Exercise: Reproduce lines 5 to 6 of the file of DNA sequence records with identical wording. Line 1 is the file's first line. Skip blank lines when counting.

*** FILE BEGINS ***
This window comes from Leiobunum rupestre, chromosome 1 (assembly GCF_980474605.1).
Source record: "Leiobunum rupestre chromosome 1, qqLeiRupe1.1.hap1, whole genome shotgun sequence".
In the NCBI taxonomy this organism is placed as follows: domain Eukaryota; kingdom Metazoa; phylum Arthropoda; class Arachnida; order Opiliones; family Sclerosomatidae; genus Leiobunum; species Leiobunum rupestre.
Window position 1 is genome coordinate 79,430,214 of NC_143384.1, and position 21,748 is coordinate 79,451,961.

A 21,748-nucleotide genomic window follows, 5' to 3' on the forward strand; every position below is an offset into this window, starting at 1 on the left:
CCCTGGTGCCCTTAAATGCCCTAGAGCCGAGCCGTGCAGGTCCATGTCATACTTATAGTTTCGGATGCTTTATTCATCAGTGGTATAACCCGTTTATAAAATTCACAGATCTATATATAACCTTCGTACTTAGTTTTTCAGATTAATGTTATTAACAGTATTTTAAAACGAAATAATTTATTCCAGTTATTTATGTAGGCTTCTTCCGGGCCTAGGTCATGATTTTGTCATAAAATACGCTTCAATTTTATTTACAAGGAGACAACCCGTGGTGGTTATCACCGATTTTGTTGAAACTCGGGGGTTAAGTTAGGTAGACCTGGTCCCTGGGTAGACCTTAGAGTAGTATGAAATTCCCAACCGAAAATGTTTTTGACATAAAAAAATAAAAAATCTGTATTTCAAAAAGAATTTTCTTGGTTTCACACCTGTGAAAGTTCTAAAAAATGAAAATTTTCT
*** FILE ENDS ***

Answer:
A 21,748-nucleotide genomic window follows, 5' to 3' on the forward strand; every position below is an offset into this window, starting at 1 on the left:
CCCTGGTGCCCTTAAATGCCCTAGAGCCGAGCCGTGCAGGTCCATGTCATACTTATAGTTTCGGATGCTTTATTCATCAGTGGTATAACCCGTTTATAAAATTCACAGATCTATATATAACCTTCGTACTTAGTTTTTCAGATTAATGTTATTAACAGTATTTTAAAACGAAATAATTTATTCCAGTTATTTATGTAGGCTTCTTCCGGGCCTAGGTCATGATTTTGTCATAAAATACGCTTCAATTTTATTTACAAGGAGACAACCCGTGGTGGTTATCACCGATTTTGTTGAAACTCGGGGGTTAAGTTAGGTAGACCTGGTCCCTGGGTAGACCTTAGAGTAGTATGAAATTCCCAACCGAAAATGTTTTTGACATAAAAAAATAAAAAATCTGTATTTCAAAAAGAATTTTCTTGGTTTCACACCTGTGAAAGTTCTAAAAAATGAAAATTTTCT